One obstacle drug developers face is ensuring the bioavailability of the active ingredients in the treatments they create. Many active pharmaceutical ingredients (APIs) don’t readily dissolve in water, which decreases their potency; increasing the concentration of the drug increases the cost and could negatively impact everything from the cost of the drugs to the incidence of side effects, and taste of the pills.
Outsourcing-Pharma spoke with Ameya Deshpande, formulation scientist at Avomeen, about how hot-melt extrusion could help reduce some of the challenges associated with drug formulation, improving bioavailability, and clearing other hurdles.
OSP: Could you please share the ‘elevator presentation’ description of Avomeen—who you are, what you do, key capabilities, and what sets you apart from the competition?
AD: Avomeen is an accredited, independent contract research organization (CRO) and contract development and manufacturing organization (CDMO), bringing chemists and scientists together to tackle scientific product-development challenges in the biopharmaceutical industry and across other industries and applications. The company’s unique approach is singularly focused on applying its expertise and working closely with clients to help transform their biggest goals into real solutions.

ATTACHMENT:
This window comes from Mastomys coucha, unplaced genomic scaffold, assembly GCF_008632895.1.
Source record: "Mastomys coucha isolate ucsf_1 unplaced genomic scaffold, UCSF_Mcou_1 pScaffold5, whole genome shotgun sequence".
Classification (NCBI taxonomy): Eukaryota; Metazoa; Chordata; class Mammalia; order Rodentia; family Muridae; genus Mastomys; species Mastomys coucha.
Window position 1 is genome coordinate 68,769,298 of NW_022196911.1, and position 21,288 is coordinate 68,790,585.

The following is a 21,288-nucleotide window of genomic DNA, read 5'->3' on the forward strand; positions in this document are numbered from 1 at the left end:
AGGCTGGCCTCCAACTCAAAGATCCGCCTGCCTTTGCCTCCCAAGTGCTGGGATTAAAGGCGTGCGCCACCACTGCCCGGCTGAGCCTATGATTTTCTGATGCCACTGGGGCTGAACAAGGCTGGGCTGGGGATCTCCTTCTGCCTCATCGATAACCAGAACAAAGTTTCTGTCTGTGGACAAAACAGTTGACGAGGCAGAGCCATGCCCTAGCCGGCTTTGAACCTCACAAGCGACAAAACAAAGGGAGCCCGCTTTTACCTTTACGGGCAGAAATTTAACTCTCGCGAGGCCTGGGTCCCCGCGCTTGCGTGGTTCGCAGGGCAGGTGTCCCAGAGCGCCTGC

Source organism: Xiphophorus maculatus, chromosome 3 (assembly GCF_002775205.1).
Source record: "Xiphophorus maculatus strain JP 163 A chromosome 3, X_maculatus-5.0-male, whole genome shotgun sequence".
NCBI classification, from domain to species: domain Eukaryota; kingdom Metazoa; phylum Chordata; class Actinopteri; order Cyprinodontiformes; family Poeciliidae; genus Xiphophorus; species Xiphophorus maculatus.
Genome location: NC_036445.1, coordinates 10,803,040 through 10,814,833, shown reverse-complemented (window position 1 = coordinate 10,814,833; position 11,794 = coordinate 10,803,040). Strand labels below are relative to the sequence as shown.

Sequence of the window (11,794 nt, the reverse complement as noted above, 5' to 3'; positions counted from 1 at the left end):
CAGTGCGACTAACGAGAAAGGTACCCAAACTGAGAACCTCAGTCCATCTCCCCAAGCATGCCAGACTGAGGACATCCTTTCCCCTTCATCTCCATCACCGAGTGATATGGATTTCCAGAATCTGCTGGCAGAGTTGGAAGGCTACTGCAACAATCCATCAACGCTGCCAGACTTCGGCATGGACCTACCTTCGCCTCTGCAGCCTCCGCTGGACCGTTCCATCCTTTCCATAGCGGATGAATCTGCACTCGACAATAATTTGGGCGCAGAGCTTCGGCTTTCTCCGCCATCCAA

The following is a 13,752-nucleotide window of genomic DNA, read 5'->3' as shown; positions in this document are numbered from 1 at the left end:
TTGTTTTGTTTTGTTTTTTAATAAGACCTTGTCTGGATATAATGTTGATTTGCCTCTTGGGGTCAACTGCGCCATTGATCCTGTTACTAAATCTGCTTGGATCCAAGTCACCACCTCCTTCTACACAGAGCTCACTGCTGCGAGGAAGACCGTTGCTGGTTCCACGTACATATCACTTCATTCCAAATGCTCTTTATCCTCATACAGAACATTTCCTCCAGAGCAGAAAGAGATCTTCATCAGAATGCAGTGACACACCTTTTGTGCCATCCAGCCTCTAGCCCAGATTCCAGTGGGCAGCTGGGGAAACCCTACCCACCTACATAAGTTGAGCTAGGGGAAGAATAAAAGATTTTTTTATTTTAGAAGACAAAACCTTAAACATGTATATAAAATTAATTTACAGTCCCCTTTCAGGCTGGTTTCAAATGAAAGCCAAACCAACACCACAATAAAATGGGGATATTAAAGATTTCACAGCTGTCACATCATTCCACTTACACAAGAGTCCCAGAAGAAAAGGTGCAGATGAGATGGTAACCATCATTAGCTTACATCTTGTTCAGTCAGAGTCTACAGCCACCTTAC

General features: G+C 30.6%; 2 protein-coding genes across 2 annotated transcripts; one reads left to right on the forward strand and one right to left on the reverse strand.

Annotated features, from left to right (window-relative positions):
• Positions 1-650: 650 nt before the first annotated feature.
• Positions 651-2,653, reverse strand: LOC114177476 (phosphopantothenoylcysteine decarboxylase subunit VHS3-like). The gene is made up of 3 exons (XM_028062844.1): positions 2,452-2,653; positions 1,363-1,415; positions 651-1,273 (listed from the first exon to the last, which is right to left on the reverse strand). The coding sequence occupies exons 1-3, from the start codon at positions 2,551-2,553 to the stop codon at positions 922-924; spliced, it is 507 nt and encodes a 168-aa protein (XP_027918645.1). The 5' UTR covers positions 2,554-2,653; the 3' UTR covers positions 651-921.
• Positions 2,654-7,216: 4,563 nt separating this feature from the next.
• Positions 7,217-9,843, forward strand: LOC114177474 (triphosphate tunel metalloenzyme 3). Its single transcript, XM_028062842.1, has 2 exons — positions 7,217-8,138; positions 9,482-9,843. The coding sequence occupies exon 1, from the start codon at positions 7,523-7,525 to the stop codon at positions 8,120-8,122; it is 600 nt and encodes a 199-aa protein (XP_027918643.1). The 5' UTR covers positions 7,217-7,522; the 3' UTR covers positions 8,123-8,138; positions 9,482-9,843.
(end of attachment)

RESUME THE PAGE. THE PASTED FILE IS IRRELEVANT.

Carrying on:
Throughout each step of product development, Avomeen’s scientists and experts work within a rigorous quality system to ensure products comply with regulatory requirements and consumer expectations. Avomeen’s facility is FDA-registered and DEA-Licensed (schedules 1-5), and its laboratories are also GLP/GMP-compliant, ISO 17025 accredited, and QP authorized for clinical trial material in the EU. Avomeen offers complete, comprehensive scientific solutions that support the entire product development lifecycle, with a focus on growing strategic partnerships.